Defendants specifically object to the Magistrate's finding that “because Reese appears to assert that he is entitled to equitable tolling based on apparent misinformation he received from the Clerk of Court's office, the court should not resolve the issue of timeliness on a motion to dismiss.” (ECF No. 41 p. 4). First, Defendants argue that Reese's Complaint does not state facts that support the application of equitable tolling. Second, Defendants argue that Reese's alleged reliance on an unidentified Clerk's Office employee is not an extraordinary circumstance and does not support a finding of equitable tolling.

         After a complainant files a charge with the Equal Employment Opportunity Commission (“EEOC”), Title VIII requires the EEOC to “notify the person aggrieved and within ninety days after the giving of such notice a civil action may be brought against the respondent.” 42 U.S.C. § 2000e-5(f)(1). “The 90-day filing requirement is ‘not a jurisdictional prerequisite to suit in federal court, but a requirement that, like a statue of limitations, is subject to waiver, estoppel, and equitable tolling.'” Crabill v. Charlotte Mecklenburg Bd. of Educ., 423 Fed.Appx. 314, 321 (4th Cir. 2011) (citing Laber v. Harvey, 438 F.2d 404, 429 n. 25 (4th Cir. 2006)). Here, Reese's Complaint alleges that he received the right-to-sue notice on July 26, 2016. (ECF No. 1 p. 12). Thus, the 90-day period ended on October 24, 2016. Reese filed his Complaint with this Court on October 26, 2016, two days after the 90-day period had ended.

         Defendants argue that Reese has not stated facts in his Complaint which would warrant equitable tolling. The Fourth Circuit has held:

[A] motion to dismiss filed under Federal Rule of Procedure 12(b)(6), which tests the sufficiency of the complaint, generally cannot reach the merits of an affirmative defense, such as the defense that the plaintiff's claim is time-barred. But in the relatively rare circumstances where facts sufficient to rule on an affirmative defense are alleged in the complaint, the defense may be reached by a motion to dismiss filed under Rule 12(b)(6).”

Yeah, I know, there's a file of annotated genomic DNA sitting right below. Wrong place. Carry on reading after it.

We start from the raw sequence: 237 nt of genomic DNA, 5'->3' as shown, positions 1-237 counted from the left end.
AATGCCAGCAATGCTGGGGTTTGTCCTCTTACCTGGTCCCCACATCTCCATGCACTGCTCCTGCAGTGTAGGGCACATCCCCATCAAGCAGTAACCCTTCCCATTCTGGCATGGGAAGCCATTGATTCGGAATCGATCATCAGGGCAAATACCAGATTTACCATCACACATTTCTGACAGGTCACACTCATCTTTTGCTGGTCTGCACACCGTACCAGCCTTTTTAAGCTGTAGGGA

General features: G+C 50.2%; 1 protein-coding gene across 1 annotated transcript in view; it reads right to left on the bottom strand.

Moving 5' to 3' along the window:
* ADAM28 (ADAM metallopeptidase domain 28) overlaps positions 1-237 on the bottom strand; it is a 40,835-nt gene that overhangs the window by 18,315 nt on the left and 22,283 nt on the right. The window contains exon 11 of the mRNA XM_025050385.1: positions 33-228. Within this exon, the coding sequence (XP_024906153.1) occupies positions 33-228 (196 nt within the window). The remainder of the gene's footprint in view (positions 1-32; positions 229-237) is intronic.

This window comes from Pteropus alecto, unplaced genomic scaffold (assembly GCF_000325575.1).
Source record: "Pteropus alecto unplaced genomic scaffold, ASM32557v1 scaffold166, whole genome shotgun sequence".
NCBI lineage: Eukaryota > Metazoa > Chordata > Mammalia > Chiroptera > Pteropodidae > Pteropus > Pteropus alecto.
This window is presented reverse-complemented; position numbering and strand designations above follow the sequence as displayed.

Goodman v. Praxair, Inc., 494 F.3d 458, 464 (4th Cir. 2007). Here, the Magistrate Judge found that Reese asserted that he is entitled to equitable tolling based on apparent misinformation he received from the Clerk of Court's office. The Magistrate subsequently held that Reese's Complaint is insufficient on its face to resolve the Defendants affirmative defense that the plaintiff's claim should be time-barred. However, the Magistrate did not deny Defendants' claim of untimeliness with prejudice, just recommended denial as to this motion to dismiss. This Court agrees with the Magistrate's recommendation. The facts alleged in the complaint are not sufficient to rule on the timeliness defense.

         The Defendants also argue that reliance on the Clerk's Office employee does not warrant equitable tolling and therefore the claim is time-barred and should be dismissed. Defendants argue that the Magistrate's reliance on Parmaei v. Jackson, 378 F. App'x 331, 332 (4th Cir. 2010) for the proposition that a district court's clerk error may warrant equitable tolling is misplaced. Defendants argue the facts are distinguishable because in Parmaei the defendant “had made every effort to timely file his petition but was impeded by circumstances outside of his control” and here Reese did not. (ECF NO. 44 p. 7). However, it is not clear from Reese's complaint the extent to which Parmaei may or may not be distinguishable from this case. Timeliness is an affirmative defense under Fed.R.Civ.P. 8(c) and this Court cannot reach the merits of affirmative defense on a motion to dismiss where the complaint, on its face, is insufficient to resolve the ...